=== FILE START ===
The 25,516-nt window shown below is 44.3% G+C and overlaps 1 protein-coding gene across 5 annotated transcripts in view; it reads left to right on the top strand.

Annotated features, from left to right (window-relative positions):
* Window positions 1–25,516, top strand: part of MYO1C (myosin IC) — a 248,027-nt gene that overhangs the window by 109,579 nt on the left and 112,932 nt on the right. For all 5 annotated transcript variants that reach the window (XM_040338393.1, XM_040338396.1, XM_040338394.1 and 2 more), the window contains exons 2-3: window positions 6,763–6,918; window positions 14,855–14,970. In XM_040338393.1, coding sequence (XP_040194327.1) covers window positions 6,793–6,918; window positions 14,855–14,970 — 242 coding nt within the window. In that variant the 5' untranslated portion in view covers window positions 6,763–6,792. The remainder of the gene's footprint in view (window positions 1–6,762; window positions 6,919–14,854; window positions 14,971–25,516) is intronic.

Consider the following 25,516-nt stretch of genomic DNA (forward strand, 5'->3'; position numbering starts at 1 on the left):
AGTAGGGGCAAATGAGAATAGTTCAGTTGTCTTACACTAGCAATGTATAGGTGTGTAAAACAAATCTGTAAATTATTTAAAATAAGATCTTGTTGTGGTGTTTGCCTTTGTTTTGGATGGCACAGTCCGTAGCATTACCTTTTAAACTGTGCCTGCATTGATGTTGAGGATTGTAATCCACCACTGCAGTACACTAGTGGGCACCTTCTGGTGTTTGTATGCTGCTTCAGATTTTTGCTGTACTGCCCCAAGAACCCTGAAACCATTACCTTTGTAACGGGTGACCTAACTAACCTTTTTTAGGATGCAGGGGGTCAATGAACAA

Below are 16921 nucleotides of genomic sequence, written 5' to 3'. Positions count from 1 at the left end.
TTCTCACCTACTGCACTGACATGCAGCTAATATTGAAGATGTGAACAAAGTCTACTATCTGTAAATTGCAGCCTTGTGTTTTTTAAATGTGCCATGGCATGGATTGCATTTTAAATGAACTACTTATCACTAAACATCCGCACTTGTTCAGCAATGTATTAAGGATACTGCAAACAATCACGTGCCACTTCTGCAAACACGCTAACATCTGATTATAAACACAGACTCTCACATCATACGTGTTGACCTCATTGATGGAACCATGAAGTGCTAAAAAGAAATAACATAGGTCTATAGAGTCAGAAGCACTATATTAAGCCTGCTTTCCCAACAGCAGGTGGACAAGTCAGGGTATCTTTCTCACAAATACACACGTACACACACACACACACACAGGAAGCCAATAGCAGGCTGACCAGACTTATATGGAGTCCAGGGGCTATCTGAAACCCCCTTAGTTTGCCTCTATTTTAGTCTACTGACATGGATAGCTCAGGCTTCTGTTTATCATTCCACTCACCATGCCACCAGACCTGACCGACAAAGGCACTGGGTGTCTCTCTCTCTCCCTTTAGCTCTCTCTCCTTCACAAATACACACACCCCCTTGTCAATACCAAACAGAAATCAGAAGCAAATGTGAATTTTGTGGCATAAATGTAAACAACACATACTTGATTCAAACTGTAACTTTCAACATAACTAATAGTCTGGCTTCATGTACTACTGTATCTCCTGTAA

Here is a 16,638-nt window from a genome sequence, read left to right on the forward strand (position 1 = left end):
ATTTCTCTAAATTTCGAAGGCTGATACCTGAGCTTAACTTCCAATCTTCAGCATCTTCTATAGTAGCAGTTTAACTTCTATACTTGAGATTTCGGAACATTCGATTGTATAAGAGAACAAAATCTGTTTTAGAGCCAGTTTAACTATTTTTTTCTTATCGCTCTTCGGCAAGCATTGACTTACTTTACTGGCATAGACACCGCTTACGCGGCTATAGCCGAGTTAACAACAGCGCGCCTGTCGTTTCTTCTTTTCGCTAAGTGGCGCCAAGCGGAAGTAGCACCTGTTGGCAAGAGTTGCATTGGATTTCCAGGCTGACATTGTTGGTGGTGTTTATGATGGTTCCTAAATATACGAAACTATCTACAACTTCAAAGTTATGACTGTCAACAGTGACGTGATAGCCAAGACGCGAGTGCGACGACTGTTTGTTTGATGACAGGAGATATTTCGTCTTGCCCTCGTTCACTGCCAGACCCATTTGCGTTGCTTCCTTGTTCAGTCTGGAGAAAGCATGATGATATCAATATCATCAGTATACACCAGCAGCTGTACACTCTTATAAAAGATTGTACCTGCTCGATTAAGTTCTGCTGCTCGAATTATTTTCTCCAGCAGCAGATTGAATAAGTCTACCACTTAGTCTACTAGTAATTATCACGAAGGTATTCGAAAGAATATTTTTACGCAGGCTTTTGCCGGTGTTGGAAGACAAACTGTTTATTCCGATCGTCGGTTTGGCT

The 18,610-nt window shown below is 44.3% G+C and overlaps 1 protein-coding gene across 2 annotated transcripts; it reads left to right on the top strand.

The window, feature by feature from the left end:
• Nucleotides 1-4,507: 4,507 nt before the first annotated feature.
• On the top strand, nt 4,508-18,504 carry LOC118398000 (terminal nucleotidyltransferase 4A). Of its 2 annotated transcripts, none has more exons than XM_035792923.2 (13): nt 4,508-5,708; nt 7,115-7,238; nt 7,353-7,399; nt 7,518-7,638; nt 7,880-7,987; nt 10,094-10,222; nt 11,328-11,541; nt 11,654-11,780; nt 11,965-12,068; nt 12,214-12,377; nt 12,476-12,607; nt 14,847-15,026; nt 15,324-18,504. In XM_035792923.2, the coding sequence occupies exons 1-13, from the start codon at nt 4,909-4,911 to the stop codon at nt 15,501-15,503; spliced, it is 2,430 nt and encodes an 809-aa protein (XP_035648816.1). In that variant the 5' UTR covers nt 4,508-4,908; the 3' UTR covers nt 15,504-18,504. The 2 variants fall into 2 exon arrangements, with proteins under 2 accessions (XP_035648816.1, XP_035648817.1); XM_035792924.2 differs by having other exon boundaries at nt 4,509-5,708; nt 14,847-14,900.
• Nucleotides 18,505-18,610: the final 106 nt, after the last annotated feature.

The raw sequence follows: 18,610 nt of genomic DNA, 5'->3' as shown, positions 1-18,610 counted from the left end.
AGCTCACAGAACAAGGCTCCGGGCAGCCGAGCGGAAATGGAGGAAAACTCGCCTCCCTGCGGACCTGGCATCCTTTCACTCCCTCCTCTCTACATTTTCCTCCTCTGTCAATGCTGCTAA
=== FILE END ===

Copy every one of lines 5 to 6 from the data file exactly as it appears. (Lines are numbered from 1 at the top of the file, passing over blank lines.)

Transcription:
AGTAGGGGCAAATGAGAATAGTTCAGTTGTCTTACACTAGCAATGTATAGGTGTGTAAAACAAATCTGTAAATTATTTAAAATAAGATCTTGTTGTGGTGTTTGCCTTTGTTTTGGATGGCACAGTCCGTAGCATTACCTTTTAAACTGTGCCTGCATTGATGTTGAGGATTGTAATCCACCACTGCAGTACACTAGTGGGCACCTTCTGGTGTTTGTATGCTGCTTCAGATTTTTGCTGTACTGCCCCAAGAACCCTGAAACCATTACCTTTGTAACGGGTGACCTAACTAACCTTTTTTAGGATGCAGGGGGTCAATGAACAA

Below are 16921 nucleotides of genomic sequence, written 5' to 3'. Positions count from 1 at the left end.